Associate Dean and Executive Director of the Quattrone Center for the Fair Administration of Justice at the University of Pennsylvania Law School
Master of Applied Positive Psychology, University of Pennsylvania ‘18
Juris Doctor, George Washington University Law School ‘95
Bachelor of Arts in History and East Asian Studies, University of Pennsylvania ‘92
“One of the great things about Penn is the focus on learning to improve the world in some way,” says John Hollway (MAPP ’18). “Applied learning is an important tenet of the Master of Applied Psychology (MAPP) program at Penn, and it's also something that we focus on at the Quattrone Center.” An organization established to research and redress criminal justice errors, the Quattrone Center applies procedural justice to investigate and improve accuracy and fairness in the system. “In fields such as industrial safety, the data is clear: if you create an environment where people evaluate their errors and learn from them, you reduce errors and improve safety over time,” explains John. “I asked myself how I could help criminal justice organizations have these difficult conversations.”
The question led John to the Positive Psychology Center (PPC) at Penn. “When I learned that the inventors of the field were a block away and that I could learn from global leaders in positive psychology data and techniques, it was just too good an opportunity to pass up,” says John, who completed the Master of Applied Positive Psychology while maintaining his leadership role as Executive Director of the Quattrone Center. “It’s definitely a challenge to balance the academic and the professional—but if the subject matter speaks to you, then it doesn’t feel as much like work,” he reflects. “The opportunity to learn from these people, the opportunities to put that learning into action and the relationships that you build with your classmates make it an extraordinary experience.”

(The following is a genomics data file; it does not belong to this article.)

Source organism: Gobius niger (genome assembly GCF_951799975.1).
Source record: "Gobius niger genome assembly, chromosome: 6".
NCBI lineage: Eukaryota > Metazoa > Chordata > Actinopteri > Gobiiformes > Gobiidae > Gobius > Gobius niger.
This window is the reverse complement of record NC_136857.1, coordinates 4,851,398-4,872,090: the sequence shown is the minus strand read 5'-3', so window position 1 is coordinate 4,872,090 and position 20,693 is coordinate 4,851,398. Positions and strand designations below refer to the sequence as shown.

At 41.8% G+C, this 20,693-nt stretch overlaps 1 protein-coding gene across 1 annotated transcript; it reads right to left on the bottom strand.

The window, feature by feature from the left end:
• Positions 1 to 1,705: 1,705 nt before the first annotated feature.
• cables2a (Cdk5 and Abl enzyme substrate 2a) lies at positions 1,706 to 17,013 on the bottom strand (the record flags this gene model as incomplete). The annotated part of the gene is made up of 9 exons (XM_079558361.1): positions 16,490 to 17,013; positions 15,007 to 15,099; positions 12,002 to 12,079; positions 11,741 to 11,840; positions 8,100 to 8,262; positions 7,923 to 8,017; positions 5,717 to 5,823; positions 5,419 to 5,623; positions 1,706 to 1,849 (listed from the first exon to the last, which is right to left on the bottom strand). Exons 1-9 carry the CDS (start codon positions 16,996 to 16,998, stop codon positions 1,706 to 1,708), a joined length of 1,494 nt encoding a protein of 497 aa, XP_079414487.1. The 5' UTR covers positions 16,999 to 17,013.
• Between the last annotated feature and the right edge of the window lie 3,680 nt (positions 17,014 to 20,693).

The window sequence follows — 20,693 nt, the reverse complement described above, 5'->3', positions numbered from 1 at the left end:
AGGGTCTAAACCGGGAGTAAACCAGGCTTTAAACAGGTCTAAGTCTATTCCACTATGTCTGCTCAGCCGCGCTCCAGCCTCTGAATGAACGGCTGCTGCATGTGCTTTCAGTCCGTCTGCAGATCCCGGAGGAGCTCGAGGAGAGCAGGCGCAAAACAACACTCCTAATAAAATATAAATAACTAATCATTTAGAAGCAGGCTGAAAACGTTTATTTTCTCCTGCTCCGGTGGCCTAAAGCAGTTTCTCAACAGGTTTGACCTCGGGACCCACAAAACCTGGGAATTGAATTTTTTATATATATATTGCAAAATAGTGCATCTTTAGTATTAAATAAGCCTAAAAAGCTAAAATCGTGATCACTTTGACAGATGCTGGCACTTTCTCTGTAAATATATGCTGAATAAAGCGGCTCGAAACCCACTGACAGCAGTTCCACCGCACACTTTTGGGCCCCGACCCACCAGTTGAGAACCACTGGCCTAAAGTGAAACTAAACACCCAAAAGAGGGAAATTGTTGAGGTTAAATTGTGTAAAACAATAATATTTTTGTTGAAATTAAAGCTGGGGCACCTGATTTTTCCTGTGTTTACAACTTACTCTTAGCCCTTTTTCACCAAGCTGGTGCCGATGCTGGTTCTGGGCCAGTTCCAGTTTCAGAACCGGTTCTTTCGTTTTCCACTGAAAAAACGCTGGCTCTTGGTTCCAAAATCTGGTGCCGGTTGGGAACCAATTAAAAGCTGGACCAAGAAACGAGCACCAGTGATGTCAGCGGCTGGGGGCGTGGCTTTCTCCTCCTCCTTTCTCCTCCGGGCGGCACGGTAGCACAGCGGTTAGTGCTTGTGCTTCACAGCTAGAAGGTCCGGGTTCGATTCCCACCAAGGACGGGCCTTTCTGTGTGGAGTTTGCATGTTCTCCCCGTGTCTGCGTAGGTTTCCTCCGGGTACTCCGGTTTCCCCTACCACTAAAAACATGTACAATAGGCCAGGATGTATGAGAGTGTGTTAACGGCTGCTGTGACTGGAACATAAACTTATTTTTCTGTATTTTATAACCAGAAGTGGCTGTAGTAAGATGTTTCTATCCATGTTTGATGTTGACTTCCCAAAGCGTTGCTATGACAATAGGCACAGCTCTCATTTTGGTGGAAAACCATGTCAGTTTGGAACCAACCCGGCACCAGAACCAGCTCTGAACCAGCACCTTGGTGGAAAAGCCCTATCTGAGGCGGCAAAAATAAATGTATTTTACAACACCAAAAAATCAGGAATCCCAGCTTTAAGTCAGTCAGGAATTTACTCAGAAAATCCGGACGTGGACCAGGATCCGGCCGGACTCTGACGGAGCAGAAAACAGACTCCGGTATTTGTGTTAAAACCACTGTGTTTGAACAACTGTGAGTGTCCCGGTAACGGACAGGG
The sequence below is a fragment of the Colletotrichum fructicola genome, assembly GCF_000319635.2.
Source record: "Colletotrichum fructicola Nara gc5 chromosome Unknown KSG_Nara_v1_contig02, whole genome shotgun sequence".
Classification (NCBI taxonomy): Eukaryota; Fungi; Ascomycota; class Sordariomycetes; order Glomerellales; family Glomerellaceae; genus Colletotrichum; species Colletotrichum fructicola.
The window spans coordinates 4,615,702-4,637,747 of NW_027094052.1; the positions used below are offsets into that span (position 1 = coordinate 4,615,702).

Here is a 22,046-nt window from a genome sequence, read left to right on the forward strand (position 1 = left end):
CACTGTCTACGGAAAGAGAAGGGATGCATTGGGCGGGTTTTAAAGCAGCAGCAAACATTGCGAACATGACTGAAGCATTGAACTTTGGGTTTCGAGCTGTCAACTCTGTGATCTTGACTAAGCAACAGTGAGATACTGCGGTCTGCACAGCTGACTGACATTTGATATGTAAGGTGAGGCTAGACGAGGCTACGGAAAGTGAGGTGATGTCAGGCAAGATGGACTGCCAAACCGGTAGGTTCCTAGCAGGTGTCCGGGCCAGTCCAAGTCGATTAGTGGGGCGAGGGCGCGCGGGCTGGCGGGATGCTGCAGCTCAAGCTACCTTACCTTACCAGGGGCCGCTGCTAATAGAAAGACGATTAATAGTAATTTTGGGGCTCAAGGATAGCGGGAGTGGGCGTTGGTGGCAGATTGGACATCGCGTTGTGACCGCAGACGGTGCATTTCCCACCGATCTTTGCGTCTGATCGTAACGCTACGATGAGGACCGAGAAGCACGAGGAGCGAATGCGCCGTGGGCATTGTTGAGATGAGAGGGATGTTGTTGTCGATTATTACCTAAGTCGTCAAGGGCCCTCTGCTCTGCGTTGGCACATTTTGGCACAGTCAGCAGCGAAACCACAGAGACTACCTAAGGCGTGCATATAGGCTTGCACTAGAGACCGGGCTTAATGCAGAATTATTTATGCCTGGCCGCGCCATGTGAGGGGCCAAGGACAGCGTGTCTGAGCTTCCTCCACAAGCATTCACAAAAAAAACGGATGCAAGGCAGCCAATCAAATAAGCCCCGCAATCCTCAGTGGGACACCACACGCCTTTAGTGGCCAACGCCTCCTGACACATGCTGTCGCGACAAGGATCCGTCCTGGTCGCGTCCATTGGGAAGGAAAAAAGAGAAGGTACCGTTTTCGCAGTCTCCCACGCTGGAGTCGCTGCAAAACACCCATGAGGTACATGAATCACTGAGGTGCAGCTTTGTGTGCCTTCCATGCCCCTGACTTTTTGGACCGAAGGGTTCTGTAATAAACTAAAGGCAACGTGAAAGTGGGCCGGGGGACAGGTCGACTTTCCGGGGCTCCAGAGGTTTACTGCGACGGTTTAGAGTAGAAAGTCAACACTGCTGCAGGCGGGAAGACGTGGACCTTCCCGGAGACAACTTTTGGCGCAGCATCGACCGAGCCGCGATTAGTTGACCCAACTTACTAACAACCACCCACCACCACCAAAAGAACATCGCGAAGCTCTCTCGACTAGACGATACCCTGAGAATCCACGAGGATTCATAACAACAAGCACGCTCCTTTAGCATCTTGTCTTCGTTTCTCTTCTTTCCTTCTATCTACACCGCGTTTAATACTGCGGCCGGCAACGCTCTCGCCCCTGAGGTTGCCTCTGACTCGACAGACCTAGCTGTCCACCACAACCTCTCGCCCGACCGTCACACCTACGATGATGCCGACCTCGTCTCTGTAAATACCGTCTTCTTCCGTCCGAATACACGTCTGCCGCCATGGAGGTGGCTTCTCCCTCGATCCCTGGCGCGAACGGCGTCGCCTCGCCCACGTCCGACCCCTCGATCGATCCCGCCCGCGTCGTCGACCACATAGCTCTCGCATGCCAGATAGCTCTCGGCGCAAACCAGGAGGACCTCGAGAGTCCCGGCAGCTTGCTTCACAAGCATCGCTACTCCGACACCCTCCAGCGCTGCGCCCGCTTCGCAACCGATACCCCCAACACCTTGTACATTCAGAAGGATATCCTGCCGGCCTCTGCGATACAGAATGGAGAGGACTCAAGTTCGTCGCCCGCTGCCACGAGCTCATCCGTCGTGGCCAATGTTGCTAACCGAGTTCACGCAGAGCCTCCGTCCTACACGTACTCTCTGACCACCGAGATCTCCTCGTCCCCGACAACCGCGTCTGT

John applied his capstone research to benefit the Quattrone Center and other criminal justice agencies: defining techniques to improve relationships and create environments where stakeholders feel comfortable sharing information and working together to solve problems. He is also working on projects to bring similar principles to a police force in the United Kingdom and a large global law firm and is collaborating with PPC to expand positive psychology training for Penn staff and students. “The tools of positive psychology have almost universal application in our lives,” says John. “This is scientifically driven and supported by data, and it's there to help you maximize your life in ways that are important to you.”
Visit the Penn Library's Scholarly Commons website to read John's final capstone project, Legal Optimism: Restoring Trust in the Criminal Justice System Through Procedural Justice, Positive Psychology and Just Culture Event Reviews.